• Andrew

    Berkeley should promote Berkeley Bowl as Berkeley’s premier grocery chain. I drive there even though it’s further because it’s far, far better than Andronicos, low prices or not. I like Andronicos only because it’s so close but other than that it does not offer much of a value proposition. It is, IMO, an outdated institution.

    That said, the staff that works at the Solano Andronicos is always very friendly.

    Safeway scares me. But then again, living in Berkeley you become averse to such things as the Safeways of the world.

    Berkeley Bowl is just right.

  • Amy

    I would love to have a department store downtown. I don’t know if it will ever happen, but a gal can dream. I travel to Target for men and women’s underwear, socks, and kids’ clothes. I’d rather spend my money within Berkeley. Berkeley has great resale shops for kids, and posh high-end kid shops, but nothing in between. Similarly, I could get fancy french lingerie or Walgreens $2 panties, but nothing in between in terms of quality and price. For better and for worse, it’s the chain stores that have cornered that middle-class market. As long as Berkeley remains purist in terms of eschewing corporate chain stores, it will keep pushing people to neighboring towns for (some) staple goods. On the one hand, I respect how that preserves the city’s flavor (I’m reminded of Michael Chabon’s moving essay on Berkeley). On the other hand, I see how that drives consumer dollars out of town. Surely there’s a sweet spot between the extremes?

  • tizzielish

    I am surprised by these comments. Everyone seems to be thinking about Berkeley’s retail environment in a narrow, tight bubble.

    The retail environment of the whole country has changed because of concentration of wealth. Corporations, which have all the rights of personhood with none of the vulnerabilities of actually being human, exist to strip wealth. Corporations have used some of their money to buy politicians (like Tom Bates) to make sure the economic system creates rules that favor . . . corporations. We call this ‘let the free market decide’, even though there is no free market. Our economic system is a stacked deck, stacked in favor of those who already have, stacked to strip wealth from everyone else. Favoring corporate profits over human need is a form of cannibalism. We protect the corporate ‘right’ to make money over human being rights such as a need for food, water, shelter, air.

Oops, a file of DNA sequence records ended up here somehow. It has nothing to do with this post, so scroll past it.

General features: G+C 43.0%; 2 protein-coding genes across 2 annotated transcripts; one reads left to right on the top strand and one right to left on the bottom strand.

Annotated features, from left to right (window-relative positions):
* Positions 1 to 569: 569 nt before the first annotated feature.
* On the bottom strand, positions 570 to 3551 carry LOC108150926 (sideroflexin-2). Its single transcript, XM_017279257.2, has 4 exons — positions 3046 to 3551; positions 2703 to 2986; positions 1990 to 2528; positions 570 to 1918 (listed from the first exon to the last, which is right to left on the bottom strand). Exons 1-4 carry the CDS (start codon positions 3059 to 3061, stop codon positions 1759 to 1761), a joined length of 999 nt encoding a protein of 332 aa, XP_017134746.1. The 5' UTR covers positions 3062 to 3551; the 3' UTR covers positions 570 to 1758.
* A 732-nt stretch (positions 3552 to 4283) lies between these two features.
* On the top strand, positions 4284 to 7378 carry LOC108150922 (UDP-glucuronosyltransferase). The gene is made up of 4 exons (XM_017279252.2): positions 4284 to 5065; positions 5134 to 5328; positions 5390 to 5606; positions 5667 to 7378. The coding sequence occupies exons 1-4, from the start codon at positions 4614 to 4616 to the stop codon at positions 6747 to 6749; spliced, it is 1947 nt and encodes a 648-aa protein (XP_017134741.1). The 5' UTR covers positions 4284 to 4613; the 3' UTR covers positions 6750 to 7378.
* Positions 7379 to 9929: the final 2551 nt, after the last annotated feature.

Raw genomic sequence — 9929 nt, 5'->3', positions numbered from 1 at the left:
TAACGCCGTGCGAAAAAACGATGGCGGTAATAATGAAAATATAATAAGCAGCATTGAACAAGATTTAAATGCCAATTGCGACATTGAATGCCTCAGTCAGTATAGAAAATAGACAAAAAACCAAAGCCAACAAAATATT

Businesses have moved near the freeway for efficiency.With one big store, it is cheaper to sell lots of cheap shit inside the store. With the freeway, you get more customers swinging into your stores. These are the forces that took stores out of Berkeley. It’s all about the conservative agenda, bought and paid for by already-billionaires.

    Our local politicians have done a lot of stupid things but the worldwide corporatization of economic life is not really the local chuckleheads fault.

  • S. Marty Pantz

    Progressives just love their groundless myths. Sotto Voce states that owners of vacant stores keep them vacant and somehow make money on refinancing based inflated prospective rents. This is both impossible and stupid. Just try to refinance a vacant property at all, let alone at an imaginary value. And once that is done (were it possible), who pays the mortgage with no tenant? Not understanding the situation never seems to stop people from shooting off their mouths (or fingers in the case of web comments.)

  • Koalababy

    Well, I feel badly for Lauren. But there is parking in downtown, it just isn’t on the street. There is parking widely available in the parking structures, or on uc campus parking lots at night, for a small fee. If you’re going to Yogurt-land you can park under the Brower center, or at Bancroft and Fulton. I recently visited los angeles and was struck by how ugly the old suburbs are with the mini malls, aging shops stranded behind parking strips, glad we don’t have that. We just need to be Berkeley-smart and know where to park if we want to drive to our downtown…

  • Nasi

    I just wanted to say in defense of Andronico’s that all kinds of people live in Berkeley and if the rich would prefer Andronico’s to Berkeley Bowl or Safeway, so be it. Who says that Berkeley is a middle class town or is for the poor and pou pou the rich! after all they pay more taxes and we need them. As for me I love the new Tj and BB and of course if I have too Andronico’s is always there!

  • Sotto Voce

    Have you ever noticed how many, many of the vacant retail and commercial locations are owned by the same five, or less people?

  • http://lauriston.com Robert Lauriston

    Santa Monica is similar to Berkeley in many ways and has a vibrant downtown shopping district. I think the main difference here is that instead of supporting and promoting retail uses the city has been putting all of its money and effort into turning downtown into a student ghetto.

    “… many of the vacant retail and commercial locations are owned by the same five, or less people?”

    A “for lease” sign from Gordon or one of the other commercial real estate agencies don’t mean they own the building.

  • Sotto Voce

    Look it up. You’d be surprised.

  • http://lauriston.com Robert Lauriston

    Santa Monica is similar to Berkeley in many ways and has a vibrant downtown shopping district. I think the primary difference is that instead of supporting and promoting retail uses downtown, Berkeley has promoted residential development, often at the expense of retail.

    Theoretically those developments are mixed-use, but many of the commercial spaces are too small or have ceilings too low for many retail uses. I think maybe the Zoning Adjustments Board has gotten smarter about this stuff: the New Californian (Trader Joe’s) and 2130 Center (Ippuku etc.) have much better commercial spaces than earlier projects such as the Fine Arts, Bachenheimer, Artech, or Gaia.

    “… many of the vacant retail and commercial locations are owned by the same five, or less people?”

    A “for lease” sign from Gordon or one of the other commercial real estate agencies doesn’t mean the agency owns the building.

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  • Grizzly Geezer

    I moved my business out of Berkeley 5 years ago when our landlord was convinced by a Realtor that he could get a lot more money for our space. After asking around I found that there seemed to be a concerted effort by certain parties to ensure $3 per square foot was the “going rate” for storefronts in the area.
    Well 5 years later and our old space sits vacant …in fact it’s been empty for nearly 4 of the 5 years since we moved.
    Berkeley as a Monoply board is how I see it.